Not even the highly anticipated debut of Facebook as a publicly-traded stock can make the investment community forget what ails the global markets.
Recent reports suggesting that the Greek banking system is nearing collapse - along with indications that Spain may not be too far behind – have investors in a mood to sell.
Bloomberg said $1 trillion in value has been erased from American equity values so far this month. And Reuters noted that the S&P 500 is down nearly 7 percent since May 1 amid worries that the worst days are still ahead for the eurozone, with each of its member states facing credit downgrades and the higher borrowing costs that would soon follow.
Meanwhile The Australian reported today that some analysts think Greece's exit from the euro could end up costing the eurozone $1 trillion before it's all said and done, worsening a deep recession for the continent and posing untold consequences for the U.S. And here in the United States, while things are slightly better, there is hardly cause for confidence. There are signals that the nation's largest banks are in the midst of a slowdown of their own with the trading environment continuing its weak showing and revenues sagging.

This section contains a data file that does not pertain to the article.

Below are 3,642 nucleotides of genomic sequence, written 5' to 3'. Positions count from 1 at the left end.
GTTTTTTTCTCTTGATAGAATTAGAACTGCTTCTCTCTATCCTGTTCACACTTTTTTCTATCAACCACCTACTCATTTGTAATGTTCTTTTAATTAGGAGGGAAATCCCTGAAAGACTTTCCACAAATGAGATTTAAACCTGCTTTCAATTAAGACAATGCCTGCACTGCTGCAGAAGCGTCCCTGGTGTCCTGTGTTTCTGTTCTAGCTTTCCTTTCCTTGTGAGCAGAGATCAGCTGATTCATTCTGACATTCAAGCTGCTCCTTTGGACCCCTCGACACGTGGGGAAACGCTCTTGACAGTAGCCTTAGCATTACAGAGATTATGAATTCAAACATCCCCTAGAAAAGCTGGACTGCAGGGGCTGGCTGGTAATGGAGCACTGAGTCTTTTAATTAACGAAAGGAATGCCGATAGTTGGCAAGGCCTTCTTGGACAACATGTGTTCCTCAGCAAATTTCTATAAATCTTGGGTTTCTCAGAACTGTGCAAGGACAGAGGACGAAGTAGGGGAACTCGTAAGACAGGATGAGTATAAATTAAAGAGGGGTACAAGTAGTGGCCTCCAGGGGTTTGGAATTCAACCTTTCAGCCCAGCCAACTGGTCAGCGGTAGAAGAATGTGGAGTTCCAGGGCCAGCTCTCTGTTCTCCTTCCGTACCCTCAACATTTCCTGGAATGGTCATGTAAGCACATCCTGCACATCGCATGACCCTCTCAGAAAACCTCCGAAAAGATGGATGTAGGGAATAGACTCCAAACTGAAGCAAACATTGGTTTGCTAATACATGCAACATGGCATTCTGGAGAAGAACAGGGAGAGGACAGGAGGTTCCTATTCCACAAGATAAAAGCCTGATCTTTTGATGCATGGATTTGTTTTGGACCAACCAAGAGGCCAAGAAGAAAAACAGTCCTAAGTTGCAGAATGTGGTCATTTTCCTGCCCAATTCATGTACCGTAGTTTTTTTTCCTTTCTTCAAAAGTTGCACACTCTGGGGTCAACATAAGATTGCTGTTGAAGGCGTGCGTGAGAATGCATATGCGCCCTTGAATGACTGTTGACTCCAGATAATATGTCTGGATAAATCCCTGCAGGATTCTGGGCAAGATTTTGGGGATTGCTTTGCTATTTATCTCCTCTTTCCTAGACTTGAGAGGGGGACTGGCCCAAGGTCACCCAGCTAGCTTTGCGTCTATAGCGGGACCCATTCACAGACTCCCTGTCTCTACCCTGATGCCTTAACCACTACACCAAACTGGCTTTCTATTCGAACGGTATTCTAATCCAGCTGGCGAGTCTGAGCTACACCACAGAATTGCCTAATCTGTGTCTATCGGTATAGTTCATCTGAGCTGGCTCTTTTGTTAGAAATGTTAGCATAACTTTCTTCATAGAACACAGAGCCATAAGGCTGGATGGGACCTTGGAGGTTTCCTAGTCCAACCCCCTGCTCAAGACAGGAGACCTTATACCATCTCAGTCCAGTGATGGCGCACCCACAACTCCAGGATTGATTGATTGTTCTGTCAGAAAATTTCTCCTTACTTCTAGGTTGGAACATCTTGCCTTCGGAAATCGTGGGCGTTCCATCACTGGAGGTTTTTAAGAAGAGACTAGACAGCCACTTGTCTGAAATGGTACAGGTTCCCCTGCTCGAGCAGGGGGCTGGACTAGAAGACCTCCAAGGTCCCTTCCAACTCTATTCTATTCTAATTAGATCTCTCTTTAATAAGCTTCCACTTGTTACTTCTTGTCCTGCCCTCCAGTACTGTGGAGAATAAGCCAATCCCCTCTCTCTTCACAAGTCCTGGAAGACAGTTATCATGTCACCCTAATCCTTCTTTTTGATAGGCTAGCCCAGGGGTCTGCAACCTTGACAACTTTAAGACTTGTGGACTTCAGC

So in spite of all the optimism surrounding Facebook's intial public offering, it's no surprise that the social media giant was unable to shake stocks from their doldrums. At the time of this post, the major stock indices were essentially flat. Facebook's shares fizzled as well following a quick start, and other social media companies sank alongside them. After opening at $42.05, Dow Jones pointed out the stock fell to as low as $38 – its IPO price. Meanwhile Groupon and LinkedIn were each down more than 6.5 percent at one point.
Facebook's first day on the Nasdaq was supposed to be the big story today, and to some extent it is. But MarketWatch captures the essence of the bigger picture with the following headline: Facebook IPO Burns, Europe Smolders.As the Senior Editor of Advanced Trading, Justin Grant plays a key role in steering the magazine's coverage of the latest issues affecting the buy-side trading community. Since joining Advanced Trading in 2010, Grant's news analysis has touched on everything from the latest ... View Full Bio